Much Ado about Mankading

By Zaheer E. Clarke

 Published February 7, 2016

West Indies vs Zimbabwe in Chittagong

West Indies beats Zimbabwe during the under-19 Cricket World Cup to advance to the quarterfinals. Zimbabwe lost their final wicket via mankading (Photo credit: International Cricket Council)

“Absolutely disgraceful behaviour!”, “Unbelievable!”, “West Indies should be embarrassed!”, were some of the comments proffered by former players, New Zealand’s Stephen Fleming, Australia’s Darren Lehmann and England’s Eoin Morgan, after the Under-19 World Cup Match between West Indies and Zimbabwe came to an unusual halt.

Last week Tuesday, with Zimbabwe three runs away from a victory over the West Indies, Keemo Paul ran out Zimbabwean batsman and non-striker Richard Ngarava to hand West Indies the win and a quarterfinal berth. Many individuals have chastised Paul for not warning Ngarava before attempting the run out. References have been made to the spirit of the gentleman’s game and its unwritten rules, and the act has been described by several individuals as unsportsmanlike.


Keemo Paul hands West Indies the win when he ran out non-striker Richard Ngarava via mankading

The game of cricket has several laws and they are always encouraged to be enforced “within the spirit and traditions of the game”. However, if a batsman is caught out of his crease, he has no one to blame but himself as former England cricketer David Lloyd alluded to after Jos Buttler was run out ‘mankading’ by Sri Lanka’s Sachithra Senanayake in 2014, the last instance of this in international play.

The term mankad or mankading, which is associated with running out the non-striker by the bowler before entering his delivery stride, was made popular by Vinoo Mankad who ran out Bill Brown on Saturday, December 13, 1947, in a Test match between Australia and India. In previous instances on that tour, during tour matches, Mankad had run out Brown in a similar manner on one instance and warned him without running him out on another. A similar reference is made to an incident between West Indies and Pakistan in the 1987 World Cup where Courtney Walsh warned Saleem Jaffar without running him out, with Pakistan needing two runs to win with one ball remaining in the match. Pakistan eventually got the two runs off the last ball and Walsh was heralded for his gentlemanlike behaviour.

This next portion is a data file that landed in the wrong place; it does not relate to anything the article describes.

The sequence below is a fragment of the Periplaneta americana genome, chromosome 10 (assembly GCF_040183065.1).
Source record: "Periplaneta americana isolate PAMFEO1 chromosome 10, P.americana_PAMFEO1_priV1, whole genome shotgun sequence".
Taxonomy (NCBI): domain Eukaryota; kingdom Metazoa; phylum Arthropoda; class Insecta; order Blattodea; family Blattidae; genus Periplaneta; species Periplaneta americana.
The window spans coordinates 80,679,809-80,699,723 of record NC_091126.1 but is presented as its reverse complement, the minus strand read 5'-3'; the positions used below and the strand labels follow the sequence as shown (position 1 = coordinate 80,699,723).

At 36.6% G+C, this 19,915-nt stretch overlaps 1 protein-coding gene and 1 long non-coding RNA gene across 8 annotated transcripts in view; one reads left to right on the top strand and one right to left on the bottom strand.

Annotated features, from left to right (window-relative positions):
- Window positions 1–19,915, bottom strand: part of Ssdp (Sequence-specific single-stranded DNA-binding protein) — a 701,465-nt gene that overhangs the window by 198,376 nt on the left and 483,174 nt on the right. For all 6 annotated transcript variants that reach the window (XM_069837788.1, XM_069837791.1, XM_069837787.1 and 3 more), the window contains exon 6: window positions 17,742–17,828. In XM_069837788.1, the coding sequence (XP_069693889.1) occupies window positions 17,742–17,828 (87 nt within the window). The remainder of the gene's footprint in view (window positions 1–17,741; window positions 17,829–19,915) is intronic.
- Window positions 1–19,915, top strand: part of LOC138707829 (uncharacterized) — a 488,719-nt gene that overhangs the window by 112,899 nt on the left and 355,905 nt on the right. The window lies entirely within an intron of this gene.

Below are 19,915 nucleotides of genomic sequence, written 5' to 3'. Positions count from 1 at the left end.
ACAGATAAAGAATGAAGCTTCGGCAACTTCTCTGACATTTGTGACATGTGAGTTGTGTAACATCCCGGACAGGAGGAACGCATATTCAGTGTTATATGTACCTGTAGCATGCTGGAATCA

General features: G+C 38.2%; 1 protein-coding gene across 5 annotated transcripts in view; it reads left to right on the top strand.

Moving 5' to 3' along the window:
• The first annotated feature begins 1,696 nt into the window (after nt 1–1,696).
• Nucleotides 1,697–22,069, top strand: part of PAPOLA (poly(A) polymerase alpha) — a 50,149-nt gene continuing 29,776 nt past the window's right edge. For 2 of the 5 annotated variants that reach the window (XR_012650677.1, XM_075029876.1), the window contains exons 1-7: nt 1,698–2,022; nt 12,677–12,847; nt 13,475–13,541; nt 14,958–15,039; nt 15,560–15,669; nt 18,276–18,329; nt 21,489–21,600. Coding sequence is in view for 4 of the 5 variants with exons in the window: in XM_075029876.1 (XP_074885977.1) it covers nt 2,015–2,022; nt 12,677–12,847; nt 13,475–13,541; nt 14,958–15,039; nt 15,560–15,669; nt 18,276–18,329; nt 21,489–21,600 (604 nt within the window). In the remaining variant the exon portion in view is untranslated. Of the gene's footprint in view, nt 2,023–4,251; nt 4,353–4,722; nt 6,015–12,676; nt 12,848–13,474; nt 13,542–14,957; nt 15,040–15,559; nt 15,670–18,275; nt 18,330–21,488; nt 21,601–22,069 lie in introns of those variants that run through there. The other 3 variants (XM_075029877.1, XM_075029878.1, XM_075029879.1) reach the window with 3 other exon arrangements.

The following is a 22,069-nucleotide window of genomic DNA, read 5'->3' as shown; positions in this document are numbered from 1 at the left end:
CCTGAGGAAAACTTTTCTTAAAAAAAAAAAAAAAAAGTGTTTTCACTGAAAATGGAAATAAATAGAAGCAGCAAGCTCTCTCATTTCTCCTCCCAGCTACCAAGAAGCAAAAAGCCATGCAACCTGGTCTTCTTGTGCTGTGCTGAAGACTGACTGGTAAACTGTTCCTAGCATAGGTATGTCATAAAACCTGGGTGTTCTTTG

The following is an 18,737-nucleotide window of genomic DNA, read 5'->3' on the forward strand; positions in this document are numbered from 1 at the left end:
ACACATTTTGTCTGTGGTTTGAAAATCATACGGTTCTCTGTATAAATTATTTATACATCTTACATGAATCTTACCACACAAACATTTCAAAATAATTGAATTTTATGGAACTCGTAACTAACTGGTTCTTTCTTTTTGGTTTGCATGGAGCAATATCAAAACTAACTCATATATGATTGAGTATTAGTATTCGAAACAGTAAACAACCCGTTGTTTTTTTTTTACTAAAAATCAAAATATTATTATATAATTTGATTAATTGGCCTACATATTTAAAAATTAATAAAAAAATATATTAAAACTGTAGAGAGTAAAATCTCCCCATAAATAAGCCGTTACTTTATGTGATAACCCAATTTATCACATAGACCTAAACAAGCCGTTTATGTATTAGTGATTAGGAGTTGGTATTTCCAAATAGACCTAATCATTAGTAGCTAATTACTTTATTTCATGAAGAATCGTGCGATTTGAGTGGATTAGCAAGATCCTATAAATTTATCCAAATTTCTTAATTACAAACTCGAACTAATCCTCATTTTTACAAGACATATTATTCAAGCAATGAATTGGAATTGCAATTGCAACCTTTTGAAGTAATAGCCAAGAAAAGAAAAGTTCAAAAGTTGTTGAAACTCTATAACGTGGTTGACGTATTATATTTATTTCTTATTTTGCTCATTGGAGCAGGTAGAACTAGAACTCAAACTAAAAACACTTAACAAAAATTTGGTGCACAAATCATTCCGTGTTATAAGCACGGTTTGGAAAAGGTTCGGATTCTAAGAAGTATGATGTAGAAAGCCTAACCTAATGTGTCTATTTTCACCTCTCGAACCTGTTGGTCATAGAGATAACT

Courtney Walsh received high praise and was feted for not running Saleem Jaffar in the 1987 Cricket World Cup match via mankading (Photo credit: Reuters)

Whether the bowler warns the non-striker batsman is up to the bowler and is not a requirement for mankading – neither in nor out of the spirit of the game or in the laws of cricket. What is required is for the non-striker batsman to remain in his crease until the bowler has completed his delivery stride.

Law 42 in cricket which deals with fair and unfair play clearly states in section 15, “The bowler is permitted, before entering his delivery stride, to attempt to run out the non-striker. Whether the attempt is successful or not, the ball shall not count as one of the over. If the bowler fails in an attempt to run out the non-striker, the umpire shall call and signal Dead ball as soon as possible.”

The descriptions of unsportsmanlike, disgraceful and embarrassing attributed to under-19 West Indies team, and bowler Paul by former players, pundits and fans are the true disgraces. Sir Donald Bradman, the most recognizable figure in cricket history, was the captain of the Australian team when Indian player Mankad ran out Brown via mankading. Interestingly, it was Bradman who walked to the crease after the dismissal and it was he who came to the defense of Mankad’s actions.


Indian cricketer, Vinoo Mankad, was the first bowler to run out a non-striker batsman before completing his delivery stride in Test cricket.